Sprint Planning with Excel Template : 10 Meeting Best Practices

by Kishan Tambralli

Sprint Planning

Sprint planning and tracking is an essential part of Agile Project Management. This template will help in planning, tracking, and resource management for a two-week sprint. The nature of this type of work is cyclical and efficient. Once a team adapts to a few sprint cycles, the time-saving nature of the process becomes apparent. Sprint planning is done in the Sprint Planning Meeting, attended by the Scrum Master, Product Owner, and the project team.

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Sprint Planning and Tracking

Sprint Planning Excel Template 

Allows planning, tracking, and resource management for a 14 day Sprint. Has different tabs for Planning, tracking, and resource management. Provides a high-level view of the tasks being worked in the sprint. Allows reuse of tasks defined in the planning for the tracking phase. Highlights discrepancies in planned and actual effort. Highlights the current day, which provides a good reference point. Highlights resource utilization: under-utilization and over-utilization. Read-only columns are highlighted with a red cross mark. This template can feed into sprint planning and retrospective meetings. 

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How to Plan Your Sprints?

  • Conduct a Planning session with the team.
  • Confirm the scope/tasks, task owners, and estimates.
  • Using the template, populate the sprint plan.
  • Update the tracker( allocations - planned) and review the resource allocation to ensure all the resources are used optimally.
  • Share the plan with the team to make sure there are no gaps.
  • As the sprint progress, record the actual effort for each task daily.
    Agile Sprint Planning, Agile Sprint Planning, sprint planning excel template,  Sprint Planning
    Agile Sprint Planning
    Sprint planner is a simple list of tasks that need to be delivered in the Sprint. Task ID is the key ID in the whole of the template and must be sequential. The Task owner is the resource who will be responsible for the task. Always use only one task owner. Estimate effort is the effort required to complete the task. The Planned effort is driven from the resource allocation in the tracking tab, so it is auto Populated and is Read Only. Status is a free-form field that can be used to represent the task status.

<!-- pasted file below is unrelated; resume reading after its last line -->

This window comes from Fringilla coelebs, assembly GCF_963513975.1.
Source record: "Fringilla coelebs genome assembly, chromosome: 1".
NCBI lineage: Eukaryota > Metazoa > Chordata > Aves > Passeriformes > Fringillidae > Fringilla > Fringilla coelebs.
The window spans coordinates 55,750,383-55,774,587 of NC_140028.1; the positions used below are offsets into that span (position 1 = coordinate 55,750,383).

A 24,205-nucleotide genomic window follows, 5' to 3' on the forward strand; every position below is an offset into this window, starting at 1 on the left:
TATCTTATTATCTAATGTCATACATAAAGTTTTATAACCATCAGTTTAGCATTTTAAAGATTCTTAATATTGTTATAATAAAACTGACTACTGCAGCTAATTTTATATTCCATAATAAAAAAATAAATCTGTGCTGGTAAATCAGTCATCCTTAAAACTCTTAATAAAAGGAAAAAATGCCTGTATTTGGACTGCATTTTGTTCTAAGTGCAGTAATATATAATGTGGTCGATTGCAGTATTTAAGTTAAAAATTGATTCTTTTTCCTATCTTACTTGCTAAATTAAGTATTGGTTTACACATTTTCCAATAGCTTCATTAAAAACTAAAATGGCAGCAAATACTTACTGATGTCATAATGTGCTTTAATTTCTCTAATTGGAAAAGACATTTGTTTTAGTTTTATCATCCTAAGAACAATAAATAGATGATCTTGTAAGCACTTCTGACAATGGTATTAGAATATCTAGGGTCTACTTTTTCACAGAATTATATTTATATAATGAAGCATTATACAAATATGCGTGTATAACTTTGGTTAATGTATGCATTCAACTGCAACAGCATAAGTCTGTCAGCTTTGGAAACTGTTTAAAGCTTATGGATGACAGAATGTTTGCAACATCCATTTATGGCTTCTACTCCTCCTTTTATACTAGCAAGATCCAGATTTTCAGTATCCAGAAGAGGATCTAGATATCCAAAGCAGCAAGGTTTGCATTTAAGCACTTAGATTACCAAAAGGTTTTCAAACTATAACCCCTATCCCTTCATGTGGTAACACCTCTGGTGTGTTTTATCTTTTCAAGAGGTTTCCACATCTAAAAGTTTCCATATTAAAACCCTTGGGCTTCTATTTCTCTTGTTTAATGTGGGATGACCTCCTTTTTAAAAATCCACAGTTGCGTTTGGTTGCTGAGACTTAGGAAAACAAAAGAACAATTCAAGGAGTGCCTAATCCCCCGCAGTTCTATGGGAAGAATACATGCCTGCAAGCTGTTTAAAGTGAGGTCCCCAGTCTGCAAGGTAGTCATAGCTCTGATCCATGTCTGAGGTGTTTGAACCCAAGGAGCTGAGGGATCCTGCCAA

Sprint start date is the date on which work will start. This should always be a Monday.

    How to Track Sprint Progress?

    Sprint Tracking, Sprint Tracking template
    Sprint Tracking
    The sprint tracker is the key tab between all the three as it will be used frequently. The tracker can be divided into two areas - on the left, we have the task details and the right allocations. To load the Sprint plan's task details, all you do is type in the Task ID. Typing in the task ID will copy the task description, Task Owner, and Task Estimate from the sprint plan. In the second section, we have Planned/Actual and then allocations. The planned hours total will be auto-populated based on the allocations.  Similarly,  the actual total will be populated from the actual row.

    How to Plan Resources for Your Sprint?

    Sprint Resource Tracker, Sprint Resource Management, Sprint Resource Tracker
    Sprint Resource Tracker
    The resources should be added to the resource tracker to be selected in the planning tab. Resource allocations are shown daily. If the cell is highlighted green, then the resource has been allocated full 8 hours. If the cell is highlighted in amber, then the resource is under-allocated, which means they have less work. If the numbers in the cell are highlighted in red, then the resources are over-allocated and have more than 8 hours of work per day. This tab also helps sprint capacity planning (Don't forget to check out Sprint Capacity Planning Excel Template).

    Sprint Planning Meeting

    A Sprint Planning Meeting is the foundation of the Sprint and Agile Project Management. A designated Product Owner communicates the Product Backlog priorities (open business requirements) that will be pulled into the sprint for the work effort that the team will address.
    A Sprint should encompass no more than 30 days’ duration and is typically limited to one or two weeks. The Sprint Planning Meeting will identify each team member's sprint tasks and establish a commitment to the sprint's goals to collaborate between the product owner and the team. A good rule of thumb for a sprint planning meeting length is 1-2 hours for each week of the sprint duration.